In May of 1892, Thomas Webb of Mt. Carroll, Illinois was one of many who settled a lawsuit with the administrator of Jonathan Force’s estate after his death for property in the J. Force Heir’s Addition of Elgin. 

It is unclear when Webb built the house on lot 10, now known as 670 Lillie Street. However, the 1897-98 Elgin City Directory is the first to list Thomas as the owner of the property. Over the next few years, 670 Lillie saw a number of renters and residents, but by 1903 one of the more famed occupants of the home moved in: Davey Walker. 

The 1999 plaque application then tells a wonderfully entertaining story of Walker:

David, “Davey,” Walker was an Elgin Police Officer and custodian of Lord’s Park.  Walker trained the bears in the Park, Jack and Juno, to perform simple tricks for visitors of the Lord’s Park Zoo. Well-known and well-liked in the community, when residents found out he couldn’t afford to visit his native Scotland, many decided to raise money for a “David Walker Travel Fund” by way of a benefit and festival complete with carnival rides and desserts. It was here that City Council was tasked with manning the soda booth, but when Mayor Price showed up inebriated, the tone took a different turn. The Mayor took offense at any who would not purchase a soda from his booth, escalating to the point of throwing bottles at patrons. Quickly escorted out of the event, out of sight and out of mind, a reporter from Courier who had seen it all transpire wrote an article about the Mayor that landed on the next day’s front page. Angry at the bad press, the Mayor immediately marched down the Courier’s offices and punched the first report he saw as an act of revenge. The only problem being the reporter that the Mayor punched was not the author of the piece, and was not even a reporter at the paper, simply a visiting real estate broker.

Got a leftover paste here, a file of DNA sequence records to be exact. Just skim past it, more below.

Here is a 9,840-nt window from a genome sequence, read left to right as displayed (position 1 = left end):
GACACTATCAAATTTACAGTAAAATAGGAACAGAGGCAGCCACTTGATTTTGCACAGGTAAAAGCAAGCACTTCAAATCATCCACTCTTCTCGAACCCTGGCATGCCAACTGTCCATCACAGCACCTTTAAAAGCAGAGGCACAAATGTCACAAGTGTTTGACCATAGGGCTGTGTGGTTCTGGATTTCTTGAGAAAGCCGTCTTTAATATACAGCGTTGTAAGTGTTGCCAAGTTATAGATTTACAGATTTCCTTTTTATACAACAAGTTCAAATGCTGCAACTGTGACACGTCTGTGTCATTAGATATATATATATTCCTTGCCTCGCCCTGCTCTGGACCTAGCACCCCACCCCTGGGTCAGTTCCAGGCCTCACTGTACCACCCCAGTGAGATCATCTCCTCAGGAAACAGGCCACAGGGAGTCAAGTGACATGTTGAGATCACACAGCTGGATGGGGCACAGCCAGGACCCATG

In 1908, Webb officially sold the house to Fred Traub. Traub was the owner of the eponymous Traub’s Bakery in town. He too, however, rented out the home and continued to occupy his residence at 625 Lillie Street. 

Traub sold 670 Lillie eleven years later in 1919 to William Parker. The home stayed in possession of the Parker family the next 69 years, until 1988.


The house at 670 Lillie Street is listed in the Lord’s Park Neighborhood Historic Resources Survey as significant to the history of the neighborhood. Additionally, it is an irregular shaped, two-story frame, Queen Anne style house with a hipped roof with an intersecting cross gable and a dominant front-facing gabled dormer. The home also has an asymmetrical floor plan with a full-width front porch that includes turned porch supports.  Other features characteristic of this style include: the corner tower, the bay window on the east façade, ornamental shingles and a stained glass transom.



Sources: 1999 Heritage Plaque Application; Audio: TextAloud